These pics are from a recent Shopsmith demonstration at my local Lowes. You can click here to see if there's going to be a demo in your neck of the woods.
Brian Daily, the demonstrator, turns a spindle on the lathe.
One of the seldom-mentioned features of the Shopsmith is its ability to safely crosscut relatively short pieces. The miter slot is close to the blade, which keeps the gauge from "racking" when you cut short pieces. The miter gauge has a pistol grip that holds the wood securely while keeping your fingers away from the blade. The combination of these two features makes crosscutting short pieces safe and easy.
You'd normally need some kind of jig or fixture to sand a compound cut like this, but the Shopsmith is like a "self-jigging" machine. You can easily sand to the exact angle cut in the previous pic-just swap the table saw blade for the sanding disk. The rest of the setup remains the same.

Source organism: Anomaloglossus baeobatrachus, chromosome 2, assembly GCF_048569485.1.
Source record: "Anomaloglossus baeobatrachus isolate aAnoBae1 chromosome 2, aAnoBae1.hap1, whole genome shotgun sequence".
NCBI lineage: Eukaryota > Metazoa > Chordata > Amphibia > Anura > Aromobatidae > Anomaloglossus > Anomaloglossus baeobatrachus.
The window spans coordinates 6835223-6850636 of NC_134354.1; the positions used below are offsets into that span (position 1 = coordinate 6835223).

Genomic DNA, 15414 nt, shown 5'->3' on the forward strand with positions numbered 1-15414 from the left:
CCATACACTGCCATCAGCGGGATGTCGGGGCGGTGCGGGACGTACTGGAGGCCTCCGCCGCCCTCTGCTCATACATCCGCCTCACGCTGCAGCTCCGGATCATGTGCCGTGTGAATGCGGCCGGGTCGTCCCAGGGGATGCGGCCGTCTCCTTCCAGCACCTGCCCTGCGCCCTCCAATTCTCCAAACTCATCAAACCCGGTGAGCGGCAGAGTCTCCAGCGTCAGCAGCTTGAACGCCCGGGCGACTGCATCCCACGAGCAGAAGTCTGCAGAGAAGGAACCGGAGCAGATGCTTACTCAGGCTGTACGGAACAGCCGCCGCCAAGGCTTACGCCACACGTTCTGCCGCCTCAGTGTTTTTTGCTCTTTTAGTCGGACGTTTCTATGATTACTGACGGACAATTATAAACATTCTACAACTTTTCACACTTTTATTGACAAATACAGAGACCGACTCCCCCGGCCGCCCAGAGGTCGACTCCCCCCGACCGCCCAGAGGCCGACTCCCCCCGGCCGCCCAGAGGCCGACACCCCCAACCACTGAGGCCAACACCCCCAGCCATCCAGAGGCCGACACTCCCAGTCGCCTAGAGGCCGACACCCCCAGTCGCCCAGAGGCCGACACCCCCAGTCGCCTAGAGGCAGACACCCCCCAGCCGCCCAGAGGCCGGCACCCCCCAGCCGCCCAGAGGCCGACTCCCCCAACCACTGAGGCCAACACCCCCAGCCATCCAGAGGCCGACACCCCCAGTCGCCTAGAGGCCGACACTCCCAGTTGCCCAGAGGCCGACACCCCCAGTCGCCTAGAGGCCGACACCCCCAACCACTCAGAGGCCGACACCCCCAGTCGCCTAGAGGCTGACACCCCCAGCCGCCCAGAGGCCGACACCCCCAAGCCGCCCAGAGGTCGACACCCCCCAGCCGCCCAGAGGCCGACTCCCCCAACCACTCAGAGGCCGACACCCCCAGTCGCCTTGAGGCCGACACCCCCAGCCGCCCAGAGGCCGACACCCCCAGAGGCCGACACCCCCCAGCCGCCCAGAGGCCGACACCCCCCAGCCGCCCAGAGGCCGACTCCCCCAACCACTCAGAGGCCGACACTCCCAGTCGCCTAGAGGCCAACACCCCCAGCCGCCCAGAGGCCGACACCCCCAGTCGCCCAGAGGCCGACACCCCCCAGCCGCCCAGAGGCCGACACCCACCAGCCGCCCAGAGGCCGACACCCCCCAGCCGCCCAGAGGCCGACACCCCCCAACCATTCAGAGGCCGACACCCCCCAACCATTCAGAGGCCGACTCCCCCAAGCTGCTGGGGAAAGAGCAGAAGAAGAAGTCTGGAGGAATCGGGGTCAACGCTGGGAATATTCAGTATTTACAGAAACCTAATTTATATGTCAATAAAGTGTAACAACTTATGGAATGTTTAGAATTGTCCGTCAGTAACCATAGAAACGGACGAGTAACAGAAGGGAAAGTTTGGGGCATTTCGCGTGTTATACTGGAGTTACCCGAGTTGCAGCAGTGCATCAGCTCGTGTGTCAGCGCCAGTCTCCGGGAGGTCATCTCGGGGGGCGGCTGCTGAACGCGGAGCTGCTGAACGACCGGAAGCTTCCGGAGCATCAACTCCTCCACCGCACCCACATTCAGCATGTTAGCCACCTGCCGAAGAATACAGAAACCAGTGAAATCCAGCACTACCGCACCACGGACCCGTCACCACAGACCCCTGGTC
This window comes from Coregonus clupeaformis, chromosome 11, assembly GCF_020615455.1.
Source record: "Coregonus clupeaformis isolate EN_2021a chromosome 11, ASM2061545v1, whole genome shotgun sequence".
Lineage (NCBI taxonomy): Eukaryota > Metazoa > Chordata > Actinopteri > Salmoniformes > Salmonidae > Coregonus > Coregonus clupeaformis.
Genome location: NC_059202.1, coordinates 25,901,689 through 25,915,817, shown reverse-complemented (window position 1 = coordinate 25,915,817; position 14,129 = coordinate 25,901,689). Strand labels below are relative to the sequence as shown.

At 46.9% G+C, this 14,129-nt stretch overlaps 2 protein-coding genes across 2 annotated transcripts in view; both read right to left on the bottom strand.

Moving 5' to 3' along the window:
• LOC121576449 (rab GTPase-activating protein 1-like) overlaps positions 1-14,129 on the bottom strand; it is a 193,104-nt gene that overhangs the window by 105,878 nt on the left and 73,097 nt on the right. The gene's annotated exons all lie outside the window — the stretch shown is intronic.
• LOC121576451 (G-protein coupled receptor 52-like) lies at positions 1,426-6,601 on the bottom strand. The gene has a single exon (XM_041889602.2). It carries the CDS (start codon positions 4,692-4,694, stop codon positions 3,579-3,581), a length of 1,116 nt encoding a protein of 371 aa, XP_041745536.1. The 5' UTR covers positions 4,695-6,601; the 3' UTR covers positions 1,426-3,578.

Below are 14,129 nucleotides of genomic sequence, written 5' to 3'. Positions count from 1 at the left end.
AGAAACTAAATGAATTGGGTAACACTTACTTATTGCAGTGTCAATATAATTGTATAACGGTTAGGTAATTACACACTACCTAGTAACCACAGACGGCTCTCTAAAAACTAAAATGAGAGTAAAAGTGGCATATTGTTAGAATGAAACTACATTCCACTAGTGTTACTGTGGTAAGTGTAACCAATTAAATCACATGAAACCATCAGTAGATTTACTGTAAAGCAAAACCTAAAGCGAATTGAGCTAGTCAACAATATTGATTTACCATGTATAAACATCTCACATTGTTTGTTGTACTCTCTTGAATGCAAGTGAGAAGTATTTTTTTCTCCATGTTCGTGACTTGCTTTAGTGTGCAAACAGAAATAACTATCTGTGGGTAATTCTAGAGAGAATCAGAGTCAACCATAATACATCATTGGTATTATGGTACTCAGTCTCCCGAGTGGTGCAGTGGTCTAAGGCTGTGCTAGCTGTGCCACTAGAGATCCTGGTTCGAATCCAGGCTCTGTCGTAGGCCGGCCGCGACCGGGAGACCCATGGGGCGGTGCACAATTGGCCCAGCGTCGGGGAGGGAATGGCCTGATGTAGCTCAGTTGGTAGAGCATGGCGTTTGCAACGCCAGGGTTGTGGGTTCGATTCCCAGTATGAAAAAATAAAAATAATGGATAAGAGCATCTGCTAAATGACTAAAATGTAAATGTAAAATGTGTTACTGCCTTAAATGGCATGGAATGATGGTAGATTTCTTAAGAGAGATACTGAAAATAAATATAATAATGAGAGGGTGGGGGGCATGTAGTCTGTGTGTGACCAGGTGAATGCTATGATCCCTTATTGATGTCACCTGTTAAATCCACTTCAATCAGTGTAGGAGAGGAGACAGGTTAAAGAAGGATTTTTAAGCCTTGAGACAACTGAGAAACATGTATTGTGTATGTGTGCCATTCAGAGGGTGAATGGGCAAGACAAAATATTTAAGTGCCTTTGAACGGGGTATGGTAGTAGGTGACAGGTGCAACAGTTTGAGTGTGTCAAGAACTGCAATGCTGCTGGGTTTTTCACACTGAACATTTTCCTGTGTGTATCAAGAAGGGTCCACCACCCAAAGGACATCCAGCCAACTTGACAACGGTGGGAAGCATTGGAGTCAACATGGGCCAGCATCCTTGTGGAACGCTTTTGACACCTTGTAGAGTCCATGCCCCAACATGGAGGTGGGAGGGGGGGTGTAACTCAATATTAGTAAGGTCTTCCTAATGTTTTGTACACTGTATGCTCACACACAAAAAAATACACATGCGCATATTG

In this pic, Brian is drilling pocket holes, another process that usually requires a jig.
Thanks to the David Folkerth at Shopsmith and the manager of our local Lowes for giving me permission to take pictures, and thanks to Brian for being a good sport.
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This page last updated 12/18/03
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